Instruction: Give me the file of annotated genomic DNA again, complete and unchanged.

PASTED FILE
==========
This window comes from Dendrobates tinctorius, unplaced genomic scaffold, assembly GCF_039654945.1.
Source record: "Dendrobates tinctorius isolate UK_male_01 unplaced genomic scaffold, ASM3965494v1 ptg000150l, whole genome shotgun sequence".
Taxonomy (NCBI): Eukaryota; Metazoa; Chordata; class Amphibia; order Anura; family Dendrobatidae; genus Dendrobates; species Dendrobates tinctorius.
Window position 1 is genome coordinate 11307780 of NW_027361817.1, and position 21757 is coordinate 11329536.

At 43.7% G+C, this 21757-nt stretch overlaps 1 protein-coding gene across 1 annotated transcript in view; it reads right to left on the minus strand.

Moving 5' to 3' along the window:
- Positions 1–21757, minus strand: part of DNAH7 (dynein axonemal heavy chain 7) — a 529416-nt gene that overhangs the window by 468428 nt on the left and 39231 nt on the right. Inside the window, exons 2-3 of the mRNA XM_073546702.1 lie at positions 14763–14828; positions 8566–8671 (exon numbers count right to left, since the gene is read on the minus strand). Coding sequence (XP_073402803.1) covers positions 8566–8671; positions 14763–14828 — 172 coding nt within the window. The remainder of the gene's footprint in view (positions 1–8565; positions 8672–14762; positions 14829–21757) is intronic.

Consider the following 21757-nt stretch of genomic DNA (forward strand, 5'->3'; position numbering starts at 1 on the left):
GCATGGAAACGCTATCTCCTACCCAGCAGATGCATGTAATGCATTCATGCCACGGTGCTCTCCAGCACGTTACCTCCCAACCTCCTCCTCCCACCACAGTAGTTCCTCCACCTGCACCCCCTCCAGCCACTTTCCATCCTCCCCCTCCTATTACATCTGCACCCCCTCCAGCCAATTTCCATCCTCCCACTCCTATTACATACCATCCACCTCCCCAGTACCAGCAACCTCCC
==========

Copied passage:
This window comes from Dendrobates tinctorius, unplaced genomic scaffold, assembly GCF_039654945.1.
Source record: "Dendrobates tinctorius isolate UK_male_01 unplaced genomic scaffold, ASM3965494v1 ptg000150l, whole genome shotgun sequence".
Taxonomy (NCBI): Eukaryota; Metazoa; Chordata; class Amphibia; order Anura; family Dendrobatidae; genus Dendrobates; species Dendrobates tinctorius.
Window position 1 is genome coordinate 11307780 of NW_027361817.1, and position 21757 is coordinate 11329536.

At 43.7% G+C, this 21757-nt stretch overlaps 1 protein-coding gene across 1 annotated transcript in view; it reads right to left on the minus strand.

Moving 5' to 3' along the window:
- Positions 1–21757, minus strand: part of DNAH7 (dynein axonemal heavy chain 7) — a 529416-nt gene that overhangs the window by 468428 nt on the left and 39231 nt on the right. Inside the window, exons 2-3 of the mRNA XM_073546702.1 lie at positions 14763–14828; positions 8566–8671 (exon numbers count right to left, since the gene is read on the minus strand). Coding sequence (XP_073402803.1) covers positions 8566–8671; positions 14763–14828 — 172 coding nt within the window. The remainder of the gene's footprint in view (positions 1–8565; positions 8672–14762; positions 14829–21757) is intronic.

Consider the following 21757-nt stretch of genomic DNA (forward strand, 5'->3'; position numbering starts at 1 on the left):
GCATGGAAACGCTATCTCCTACCCAGCAGATGCATGTAATGCATTCATGCCACGGTGCTCTCCAGCACGTTACCTCCCAACCTCCTCCTCCCACCACAGTAGTTCCTCCACCTGCACCCCCTCCAGCCACTTTCCATCCTCCCCCTCCTATTACATCTGCACCCCCTCCAGCCAATTTCCATCCTCCCACTCCTATTACATACCATCCACCTCCCCAGTACCAGCAACCTCCC